score:1

Accepted answer

I know this might be a repetitive issue to answer but I still think it might be useful to a lot of developers who are new to d3. Also, the blog that I refer to here, is really very useful.

To overcome the usability issue from d3 v3, a new selection class merge was introduced.

Mark's words:

D3 4.0 removes the magic of enter.append. (In fact, D3 4.0 removes the distinction between enter and normal selections entirely: there is now only one class of selection.) In its place, a new selection.merge method can unify the enter and update selections:

You can read more on this here: d3 CHANGES#selection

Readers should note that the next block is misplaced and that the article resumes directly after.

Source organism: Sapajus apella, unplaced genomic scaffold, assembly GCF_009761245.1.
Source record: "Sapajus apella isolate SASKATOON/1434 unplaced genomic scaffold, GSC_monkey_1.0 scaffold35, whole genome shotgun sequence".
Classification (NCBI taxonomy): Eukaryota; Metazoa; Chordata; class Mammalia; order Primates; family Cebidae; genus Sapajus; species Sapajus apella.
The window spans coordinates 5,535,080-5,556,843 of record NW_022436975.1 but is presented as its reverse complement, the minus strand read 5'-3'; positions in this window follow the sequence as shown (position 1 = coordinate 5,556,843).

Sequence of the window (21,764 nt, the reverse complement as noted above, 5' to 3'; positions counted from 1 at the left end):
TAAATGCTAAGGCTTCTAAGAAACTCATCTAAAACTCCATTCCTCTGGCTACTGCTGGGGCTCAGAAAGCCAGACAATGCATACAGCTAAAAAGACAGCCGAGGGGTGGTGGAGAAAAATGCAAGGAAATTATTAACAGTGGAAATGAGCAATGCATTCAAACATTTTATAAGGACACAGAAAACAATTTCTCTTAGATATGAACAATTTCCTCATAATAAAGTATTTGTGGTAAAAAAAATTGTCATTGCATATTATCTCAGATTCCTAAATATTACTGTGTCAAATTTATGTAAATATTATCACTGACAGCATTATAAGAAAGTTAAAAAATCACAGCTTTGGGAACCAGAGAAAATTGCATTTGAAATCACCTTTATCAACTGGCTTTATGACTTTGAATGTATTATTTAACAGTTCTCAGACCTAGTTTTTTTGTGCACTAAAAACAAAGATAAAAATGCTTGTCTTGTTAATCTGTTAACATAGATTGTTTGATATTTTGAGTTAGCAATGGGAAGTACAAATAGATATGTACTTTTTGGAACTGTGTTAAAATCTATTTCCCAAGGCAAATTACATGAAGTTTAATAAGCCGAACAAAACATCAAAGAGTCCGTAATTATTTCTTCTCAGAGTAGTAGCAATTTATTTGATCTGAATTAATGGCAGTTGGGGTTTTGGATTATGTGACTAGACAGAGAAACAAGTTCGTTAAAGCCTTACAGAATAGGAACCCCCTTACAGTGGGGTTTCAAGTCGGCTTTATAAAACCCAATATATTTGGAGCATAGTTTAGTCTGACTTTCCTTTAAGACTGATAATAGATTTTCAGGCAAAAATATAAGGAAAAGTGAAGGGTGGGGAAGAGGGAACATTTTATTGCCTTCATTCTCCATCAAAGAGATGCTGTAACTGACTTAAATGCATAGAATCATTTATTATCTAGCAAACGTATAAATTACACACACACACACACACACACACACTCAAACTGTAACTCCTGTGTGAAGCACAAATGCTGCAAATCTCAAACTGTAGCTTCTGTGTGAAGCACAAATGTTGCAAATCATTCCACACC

Also, I came across this blog which I'd like to share: https://medium.com/@mbostock/what-makes-software-good-943557f8a488

In your example, using the same merge logic, here's the snippet:

var data = [
  {key: 1, values:[1, 2, 3]},
  {key: 2, values:[3, 4, 5]},
 ] 
function update(data) {
  var table = d3.select('#gogo')
  var tr = table.selectAll('tr')
    .data(data)

  var rowenter = tr.enter().append('tr')

  var td = tr.merge(rowenter).selectAll("td span")
    .data(d=>d.values )
    .text(d=>d)

  td.enter().append('td').append('span')
    .text(d=>d)
}
update(data)
ref()
function ref() {
  setInterval(()=>{
    data.map(item=> {
      for (var i=0; i<3; i++) {
        item.values[i] = Math.floor(Math.random() * 100) + 1
      }
    })
    update(data)
  }, 1000)
}
<script src="https://d3js.org/d3.v5.min.js"></script>
<table id="gogo">

</table>

Hope this helps.


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